Magazine article Talent Development

ROI: The Report of My Death Is an Exaggeration: Recent Dialogue about Return-on-Investment Has Raised Questions about Its Value and Utility in the Learning Industry. Is This Criticism a Death Knell for the Metric? Likely Not

Magazine article Talent Development

ROI: The Report of My Death Is an Exaggeration: Recent Dialogue about Return-on-Investment Has Raised Questions about Its Value and Utility in the Learning Industry. Is This Criticism a Death Knell for the Metric? Likely Not

Article excerpt

What do Mark Twain, Ernest Hemingway, and return-on-investment (ROI) have in common? All have been reported dead, prematurely. Twain was quite resilient, and reporting was so inaccurate in the 19th century that he was reported deceased twice! Almost a century later, reporting was no better: Hemingway was widely reported dead after a single plane crash in Africa, when in fact he was involved in two separate plane accidents and survived both.

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Today, a general misunderstanding about measurement, rather than poor reporting, has fueled a controversy over the vitality of ROI as a viable metric in the learning and development industry.

Why the controversy?

Recent controversy has grown about the use of ROI to measure learning's impact. Detractors claim that it is too quantitative, too difficult to implement, and not relevant to some stakeholders. Jack J. Phillips, chairman of the ROI institute, indicates that recent controversy stems from three sources: evaluation consultants, end users of ROI results, and suppliers and vendors who work with learning and development professionals.

Some evaluation consultants disparage the metric because they misunderstand it, are incapable of applying the ROI methodology, or simply choose not to pursue it. End users of ROI results are skeptical because they do not fully understand how to isolate the impact of training. Finally, suppliers and vendors feel threatened by the measurement of their performance.

Back to the basics

It is worth briefly examining how ROI is defined and calculated. Essentially, ROI is a cost-effectiveness measure and is computed by monetizing the benefits (for example, converting business results such as increased sales into revenue) and calculating the complete set of training costs. Once these figures are obtained, the computation is simple math:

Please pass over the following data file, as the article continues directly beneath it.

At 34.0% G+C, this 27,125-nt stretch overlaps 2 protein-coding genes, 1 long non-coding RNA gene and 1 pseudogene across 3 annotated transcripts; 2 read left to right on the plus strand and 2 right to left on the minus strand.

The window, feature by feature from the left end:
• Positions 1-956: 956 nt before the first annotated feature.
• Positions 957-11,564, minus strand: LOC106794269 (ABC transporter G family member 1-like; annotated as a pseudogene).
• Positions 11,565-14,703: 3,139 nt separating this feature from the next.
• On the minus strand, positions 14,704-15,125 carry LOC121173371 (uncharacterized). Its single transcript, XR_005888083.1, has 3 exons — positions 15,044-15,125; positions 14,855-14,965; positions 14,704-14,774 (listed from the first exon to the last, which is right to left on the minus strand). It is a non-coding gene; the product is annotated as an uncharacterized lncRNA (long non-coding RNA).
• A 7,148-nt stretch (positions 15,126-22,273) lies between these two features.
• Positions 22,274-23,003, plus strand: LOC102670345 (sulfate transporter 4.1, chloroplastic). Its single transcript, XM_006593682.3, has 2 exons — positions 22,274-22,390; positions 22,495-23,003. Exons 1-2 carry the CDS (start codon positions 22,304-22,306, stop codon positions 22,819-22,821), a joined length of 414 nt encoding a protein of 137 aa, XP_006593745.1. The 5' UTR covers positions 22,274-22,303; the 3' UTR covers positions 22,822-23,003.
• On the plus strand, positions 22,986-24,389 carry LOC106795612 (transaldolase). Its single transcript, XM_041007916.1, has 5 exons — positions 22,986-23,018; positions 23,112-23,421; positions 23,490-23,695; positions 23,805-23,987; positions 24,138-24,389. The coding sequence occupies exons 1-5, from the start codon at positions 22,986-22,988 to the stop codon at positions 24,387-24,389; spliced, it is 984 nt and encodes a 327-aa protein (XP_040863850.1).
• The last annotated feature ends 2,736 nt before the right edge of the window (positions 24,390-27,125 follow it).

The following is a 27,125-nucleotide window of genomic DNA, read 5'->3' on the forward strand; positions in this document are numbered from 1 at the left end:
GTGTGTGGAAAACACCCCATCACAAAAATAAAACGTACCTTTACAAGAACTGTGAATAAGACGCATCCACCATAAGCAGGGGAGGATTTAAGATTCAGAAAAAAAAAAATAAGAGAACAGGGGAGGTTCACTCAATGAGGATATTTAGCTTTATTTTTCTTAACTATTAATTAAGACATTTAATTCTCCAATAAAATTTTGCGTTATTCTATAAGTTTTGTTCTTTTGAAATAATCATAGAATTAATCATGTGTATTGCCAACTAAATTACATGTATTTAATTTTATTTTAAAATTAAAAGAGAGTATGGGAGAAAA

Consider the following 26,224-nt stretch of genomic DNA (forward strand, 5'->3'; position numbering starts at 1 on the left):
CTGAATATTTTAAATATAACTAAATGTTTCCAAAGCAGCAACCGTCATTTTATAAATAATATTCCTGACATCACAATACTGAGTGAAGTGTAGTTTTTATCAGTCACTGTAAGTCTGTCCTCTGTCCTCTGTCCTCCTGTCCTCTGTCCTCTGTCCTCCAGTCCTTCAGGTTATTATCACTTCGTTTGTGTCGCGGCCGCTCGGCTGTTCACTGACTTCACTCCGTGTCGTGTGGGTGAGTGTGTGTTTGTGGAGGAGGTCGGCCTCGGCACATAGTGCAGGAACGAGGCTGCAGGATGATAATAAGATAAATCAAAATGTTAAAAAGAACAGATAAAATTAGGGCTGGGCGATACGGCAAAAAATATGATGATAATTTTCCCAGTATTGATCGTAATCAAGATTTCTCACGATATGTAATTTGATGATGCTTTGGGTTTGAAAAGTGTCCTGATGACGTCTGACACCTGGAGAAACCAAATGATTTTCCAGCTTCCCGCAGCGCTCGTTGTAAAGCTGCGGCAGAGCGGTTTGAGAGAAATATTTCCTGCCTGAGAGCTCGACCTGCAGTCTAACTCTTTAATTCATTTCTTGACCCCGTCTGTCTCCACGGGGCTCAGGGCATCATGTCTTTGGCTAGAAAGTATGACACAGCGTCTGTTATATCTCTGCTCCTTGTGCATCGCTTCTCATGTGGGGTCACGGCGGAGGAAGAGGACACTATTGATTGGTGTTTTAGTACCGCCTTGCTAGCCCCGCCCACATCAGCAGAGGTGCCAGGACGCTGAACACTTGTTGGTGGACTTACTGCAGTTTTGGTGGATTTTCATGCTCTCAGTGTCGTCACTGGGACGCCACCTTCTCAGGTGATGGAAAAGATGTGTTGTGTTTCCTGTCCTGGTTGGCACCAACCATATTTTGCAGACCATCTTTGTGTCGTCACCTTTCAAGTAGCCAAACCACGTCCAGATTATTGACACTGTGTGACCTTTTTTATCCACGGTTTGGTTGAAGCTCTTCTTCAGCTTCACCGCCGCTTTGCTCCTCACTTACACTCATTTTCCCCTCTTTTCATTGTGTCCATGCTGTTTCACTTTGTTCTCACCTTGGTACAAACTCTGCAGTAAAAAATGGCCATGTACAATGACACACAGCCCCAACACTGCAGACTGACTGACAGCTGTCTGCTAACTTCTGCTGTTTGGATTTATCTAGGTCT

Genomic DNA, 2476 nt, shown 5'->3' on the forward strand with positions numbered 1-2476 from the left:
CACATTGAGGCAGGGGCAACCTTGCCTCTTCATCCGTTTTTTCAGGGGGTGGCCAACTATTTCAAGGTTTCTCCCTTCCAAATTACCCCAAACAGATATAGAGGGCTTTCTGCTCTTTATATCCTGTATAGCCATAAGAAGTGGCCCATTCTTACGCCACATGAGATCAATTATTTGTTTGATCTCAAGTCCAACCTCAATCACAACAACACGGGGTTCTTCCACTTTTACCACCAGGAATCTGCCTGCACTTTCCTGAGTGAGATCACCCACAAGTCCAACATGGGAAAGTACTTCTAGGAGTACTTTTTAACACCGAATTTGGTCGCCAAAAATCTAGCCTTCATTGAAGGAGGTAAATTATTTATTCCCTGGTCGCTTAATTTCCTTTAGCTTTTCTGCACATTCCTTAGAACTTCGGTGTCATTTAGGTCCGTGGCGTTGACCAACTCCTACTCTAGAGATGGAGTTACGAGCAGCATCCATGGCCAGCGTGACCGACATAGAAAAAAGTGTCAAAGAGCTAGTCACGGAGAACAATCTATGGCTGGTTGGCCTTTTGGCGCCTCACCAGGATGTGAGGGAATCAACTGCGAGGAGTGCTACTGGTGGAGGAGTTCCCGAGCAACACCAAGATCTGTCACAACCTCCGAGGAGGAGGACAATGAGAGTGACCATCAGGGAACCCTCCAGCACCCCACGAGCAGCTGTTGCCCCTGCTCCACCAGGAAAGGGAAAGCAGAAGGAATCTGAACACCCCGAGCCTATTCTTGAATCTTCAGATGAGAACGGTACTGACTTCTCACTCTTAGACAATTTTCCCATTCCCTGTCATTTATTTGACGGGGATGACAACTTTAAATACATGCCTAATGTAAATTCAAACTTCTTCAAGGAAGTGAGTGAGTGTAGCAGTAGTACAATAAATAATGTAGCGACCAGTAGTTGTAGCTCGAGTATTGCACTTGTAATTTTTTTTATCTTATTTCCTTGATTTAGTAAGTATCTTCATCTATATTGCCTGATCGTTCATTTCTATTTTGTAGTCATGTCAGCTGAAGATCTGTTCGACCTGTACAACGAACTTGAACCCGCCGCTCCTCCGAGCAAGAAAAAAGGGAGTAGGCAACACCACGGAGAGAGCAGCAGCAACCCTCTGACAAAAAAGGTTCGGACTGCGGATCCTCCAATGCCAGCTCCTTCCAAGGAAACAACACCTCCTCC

ROI = ((Benefits-Costs)/Costs)

ROI is often viewed as the ultimate measure of effectiveness, because it sits at the apex of Phillips's ROI methodology. But the "higher is better" notion is not as compelling as several other reasons. First, ROI is a business metric that the C-suite understands. Second, it is useful because it provides a view of both effectiveness and cost, all in one metric. Lastly, learning and development professionals can use ROI for several valuable training purposes.

Using ROI

Traditionally, ROI is used to demonstrate a program's cost effectiveness after training has been delivered. However, there are three other points during the standard ADDIE course development process when ROI is valuable. ROI should be used to

* forecast the value of a training program before it is designed

* plan the most cost-effective training by selecting the training methods and tools that will maximize learning while minimizing costs

* demonstrate the effectiveness of training after it has been deployed

* make decisions about future versions of the program, especially in comparison to other programs in the curriculum.

Forecast. Forecasts are best estimates--predictions of the future--but so is the budgeting process, which is widely accepted within businesses. With time and practice, learning and development professionals get better at estimating inputs and outcomes, and forecasted ROI values become more realistic and closer to the actual ROI values computed after training.

Plan. Many learning and development managers use a cost-benefit process when designing their programs. And in most cases, the decision to implement training in one form or another is driven by costs. Program managers answer the question, "What can we achieve within our budget?" However, most do not combine costs with a fully detailed estimate of the benefits. The advantage of ROI at this point is that the benefits could heavily outweigh the costs and even justify asking for an increased budget to achieve desired outcomes. …

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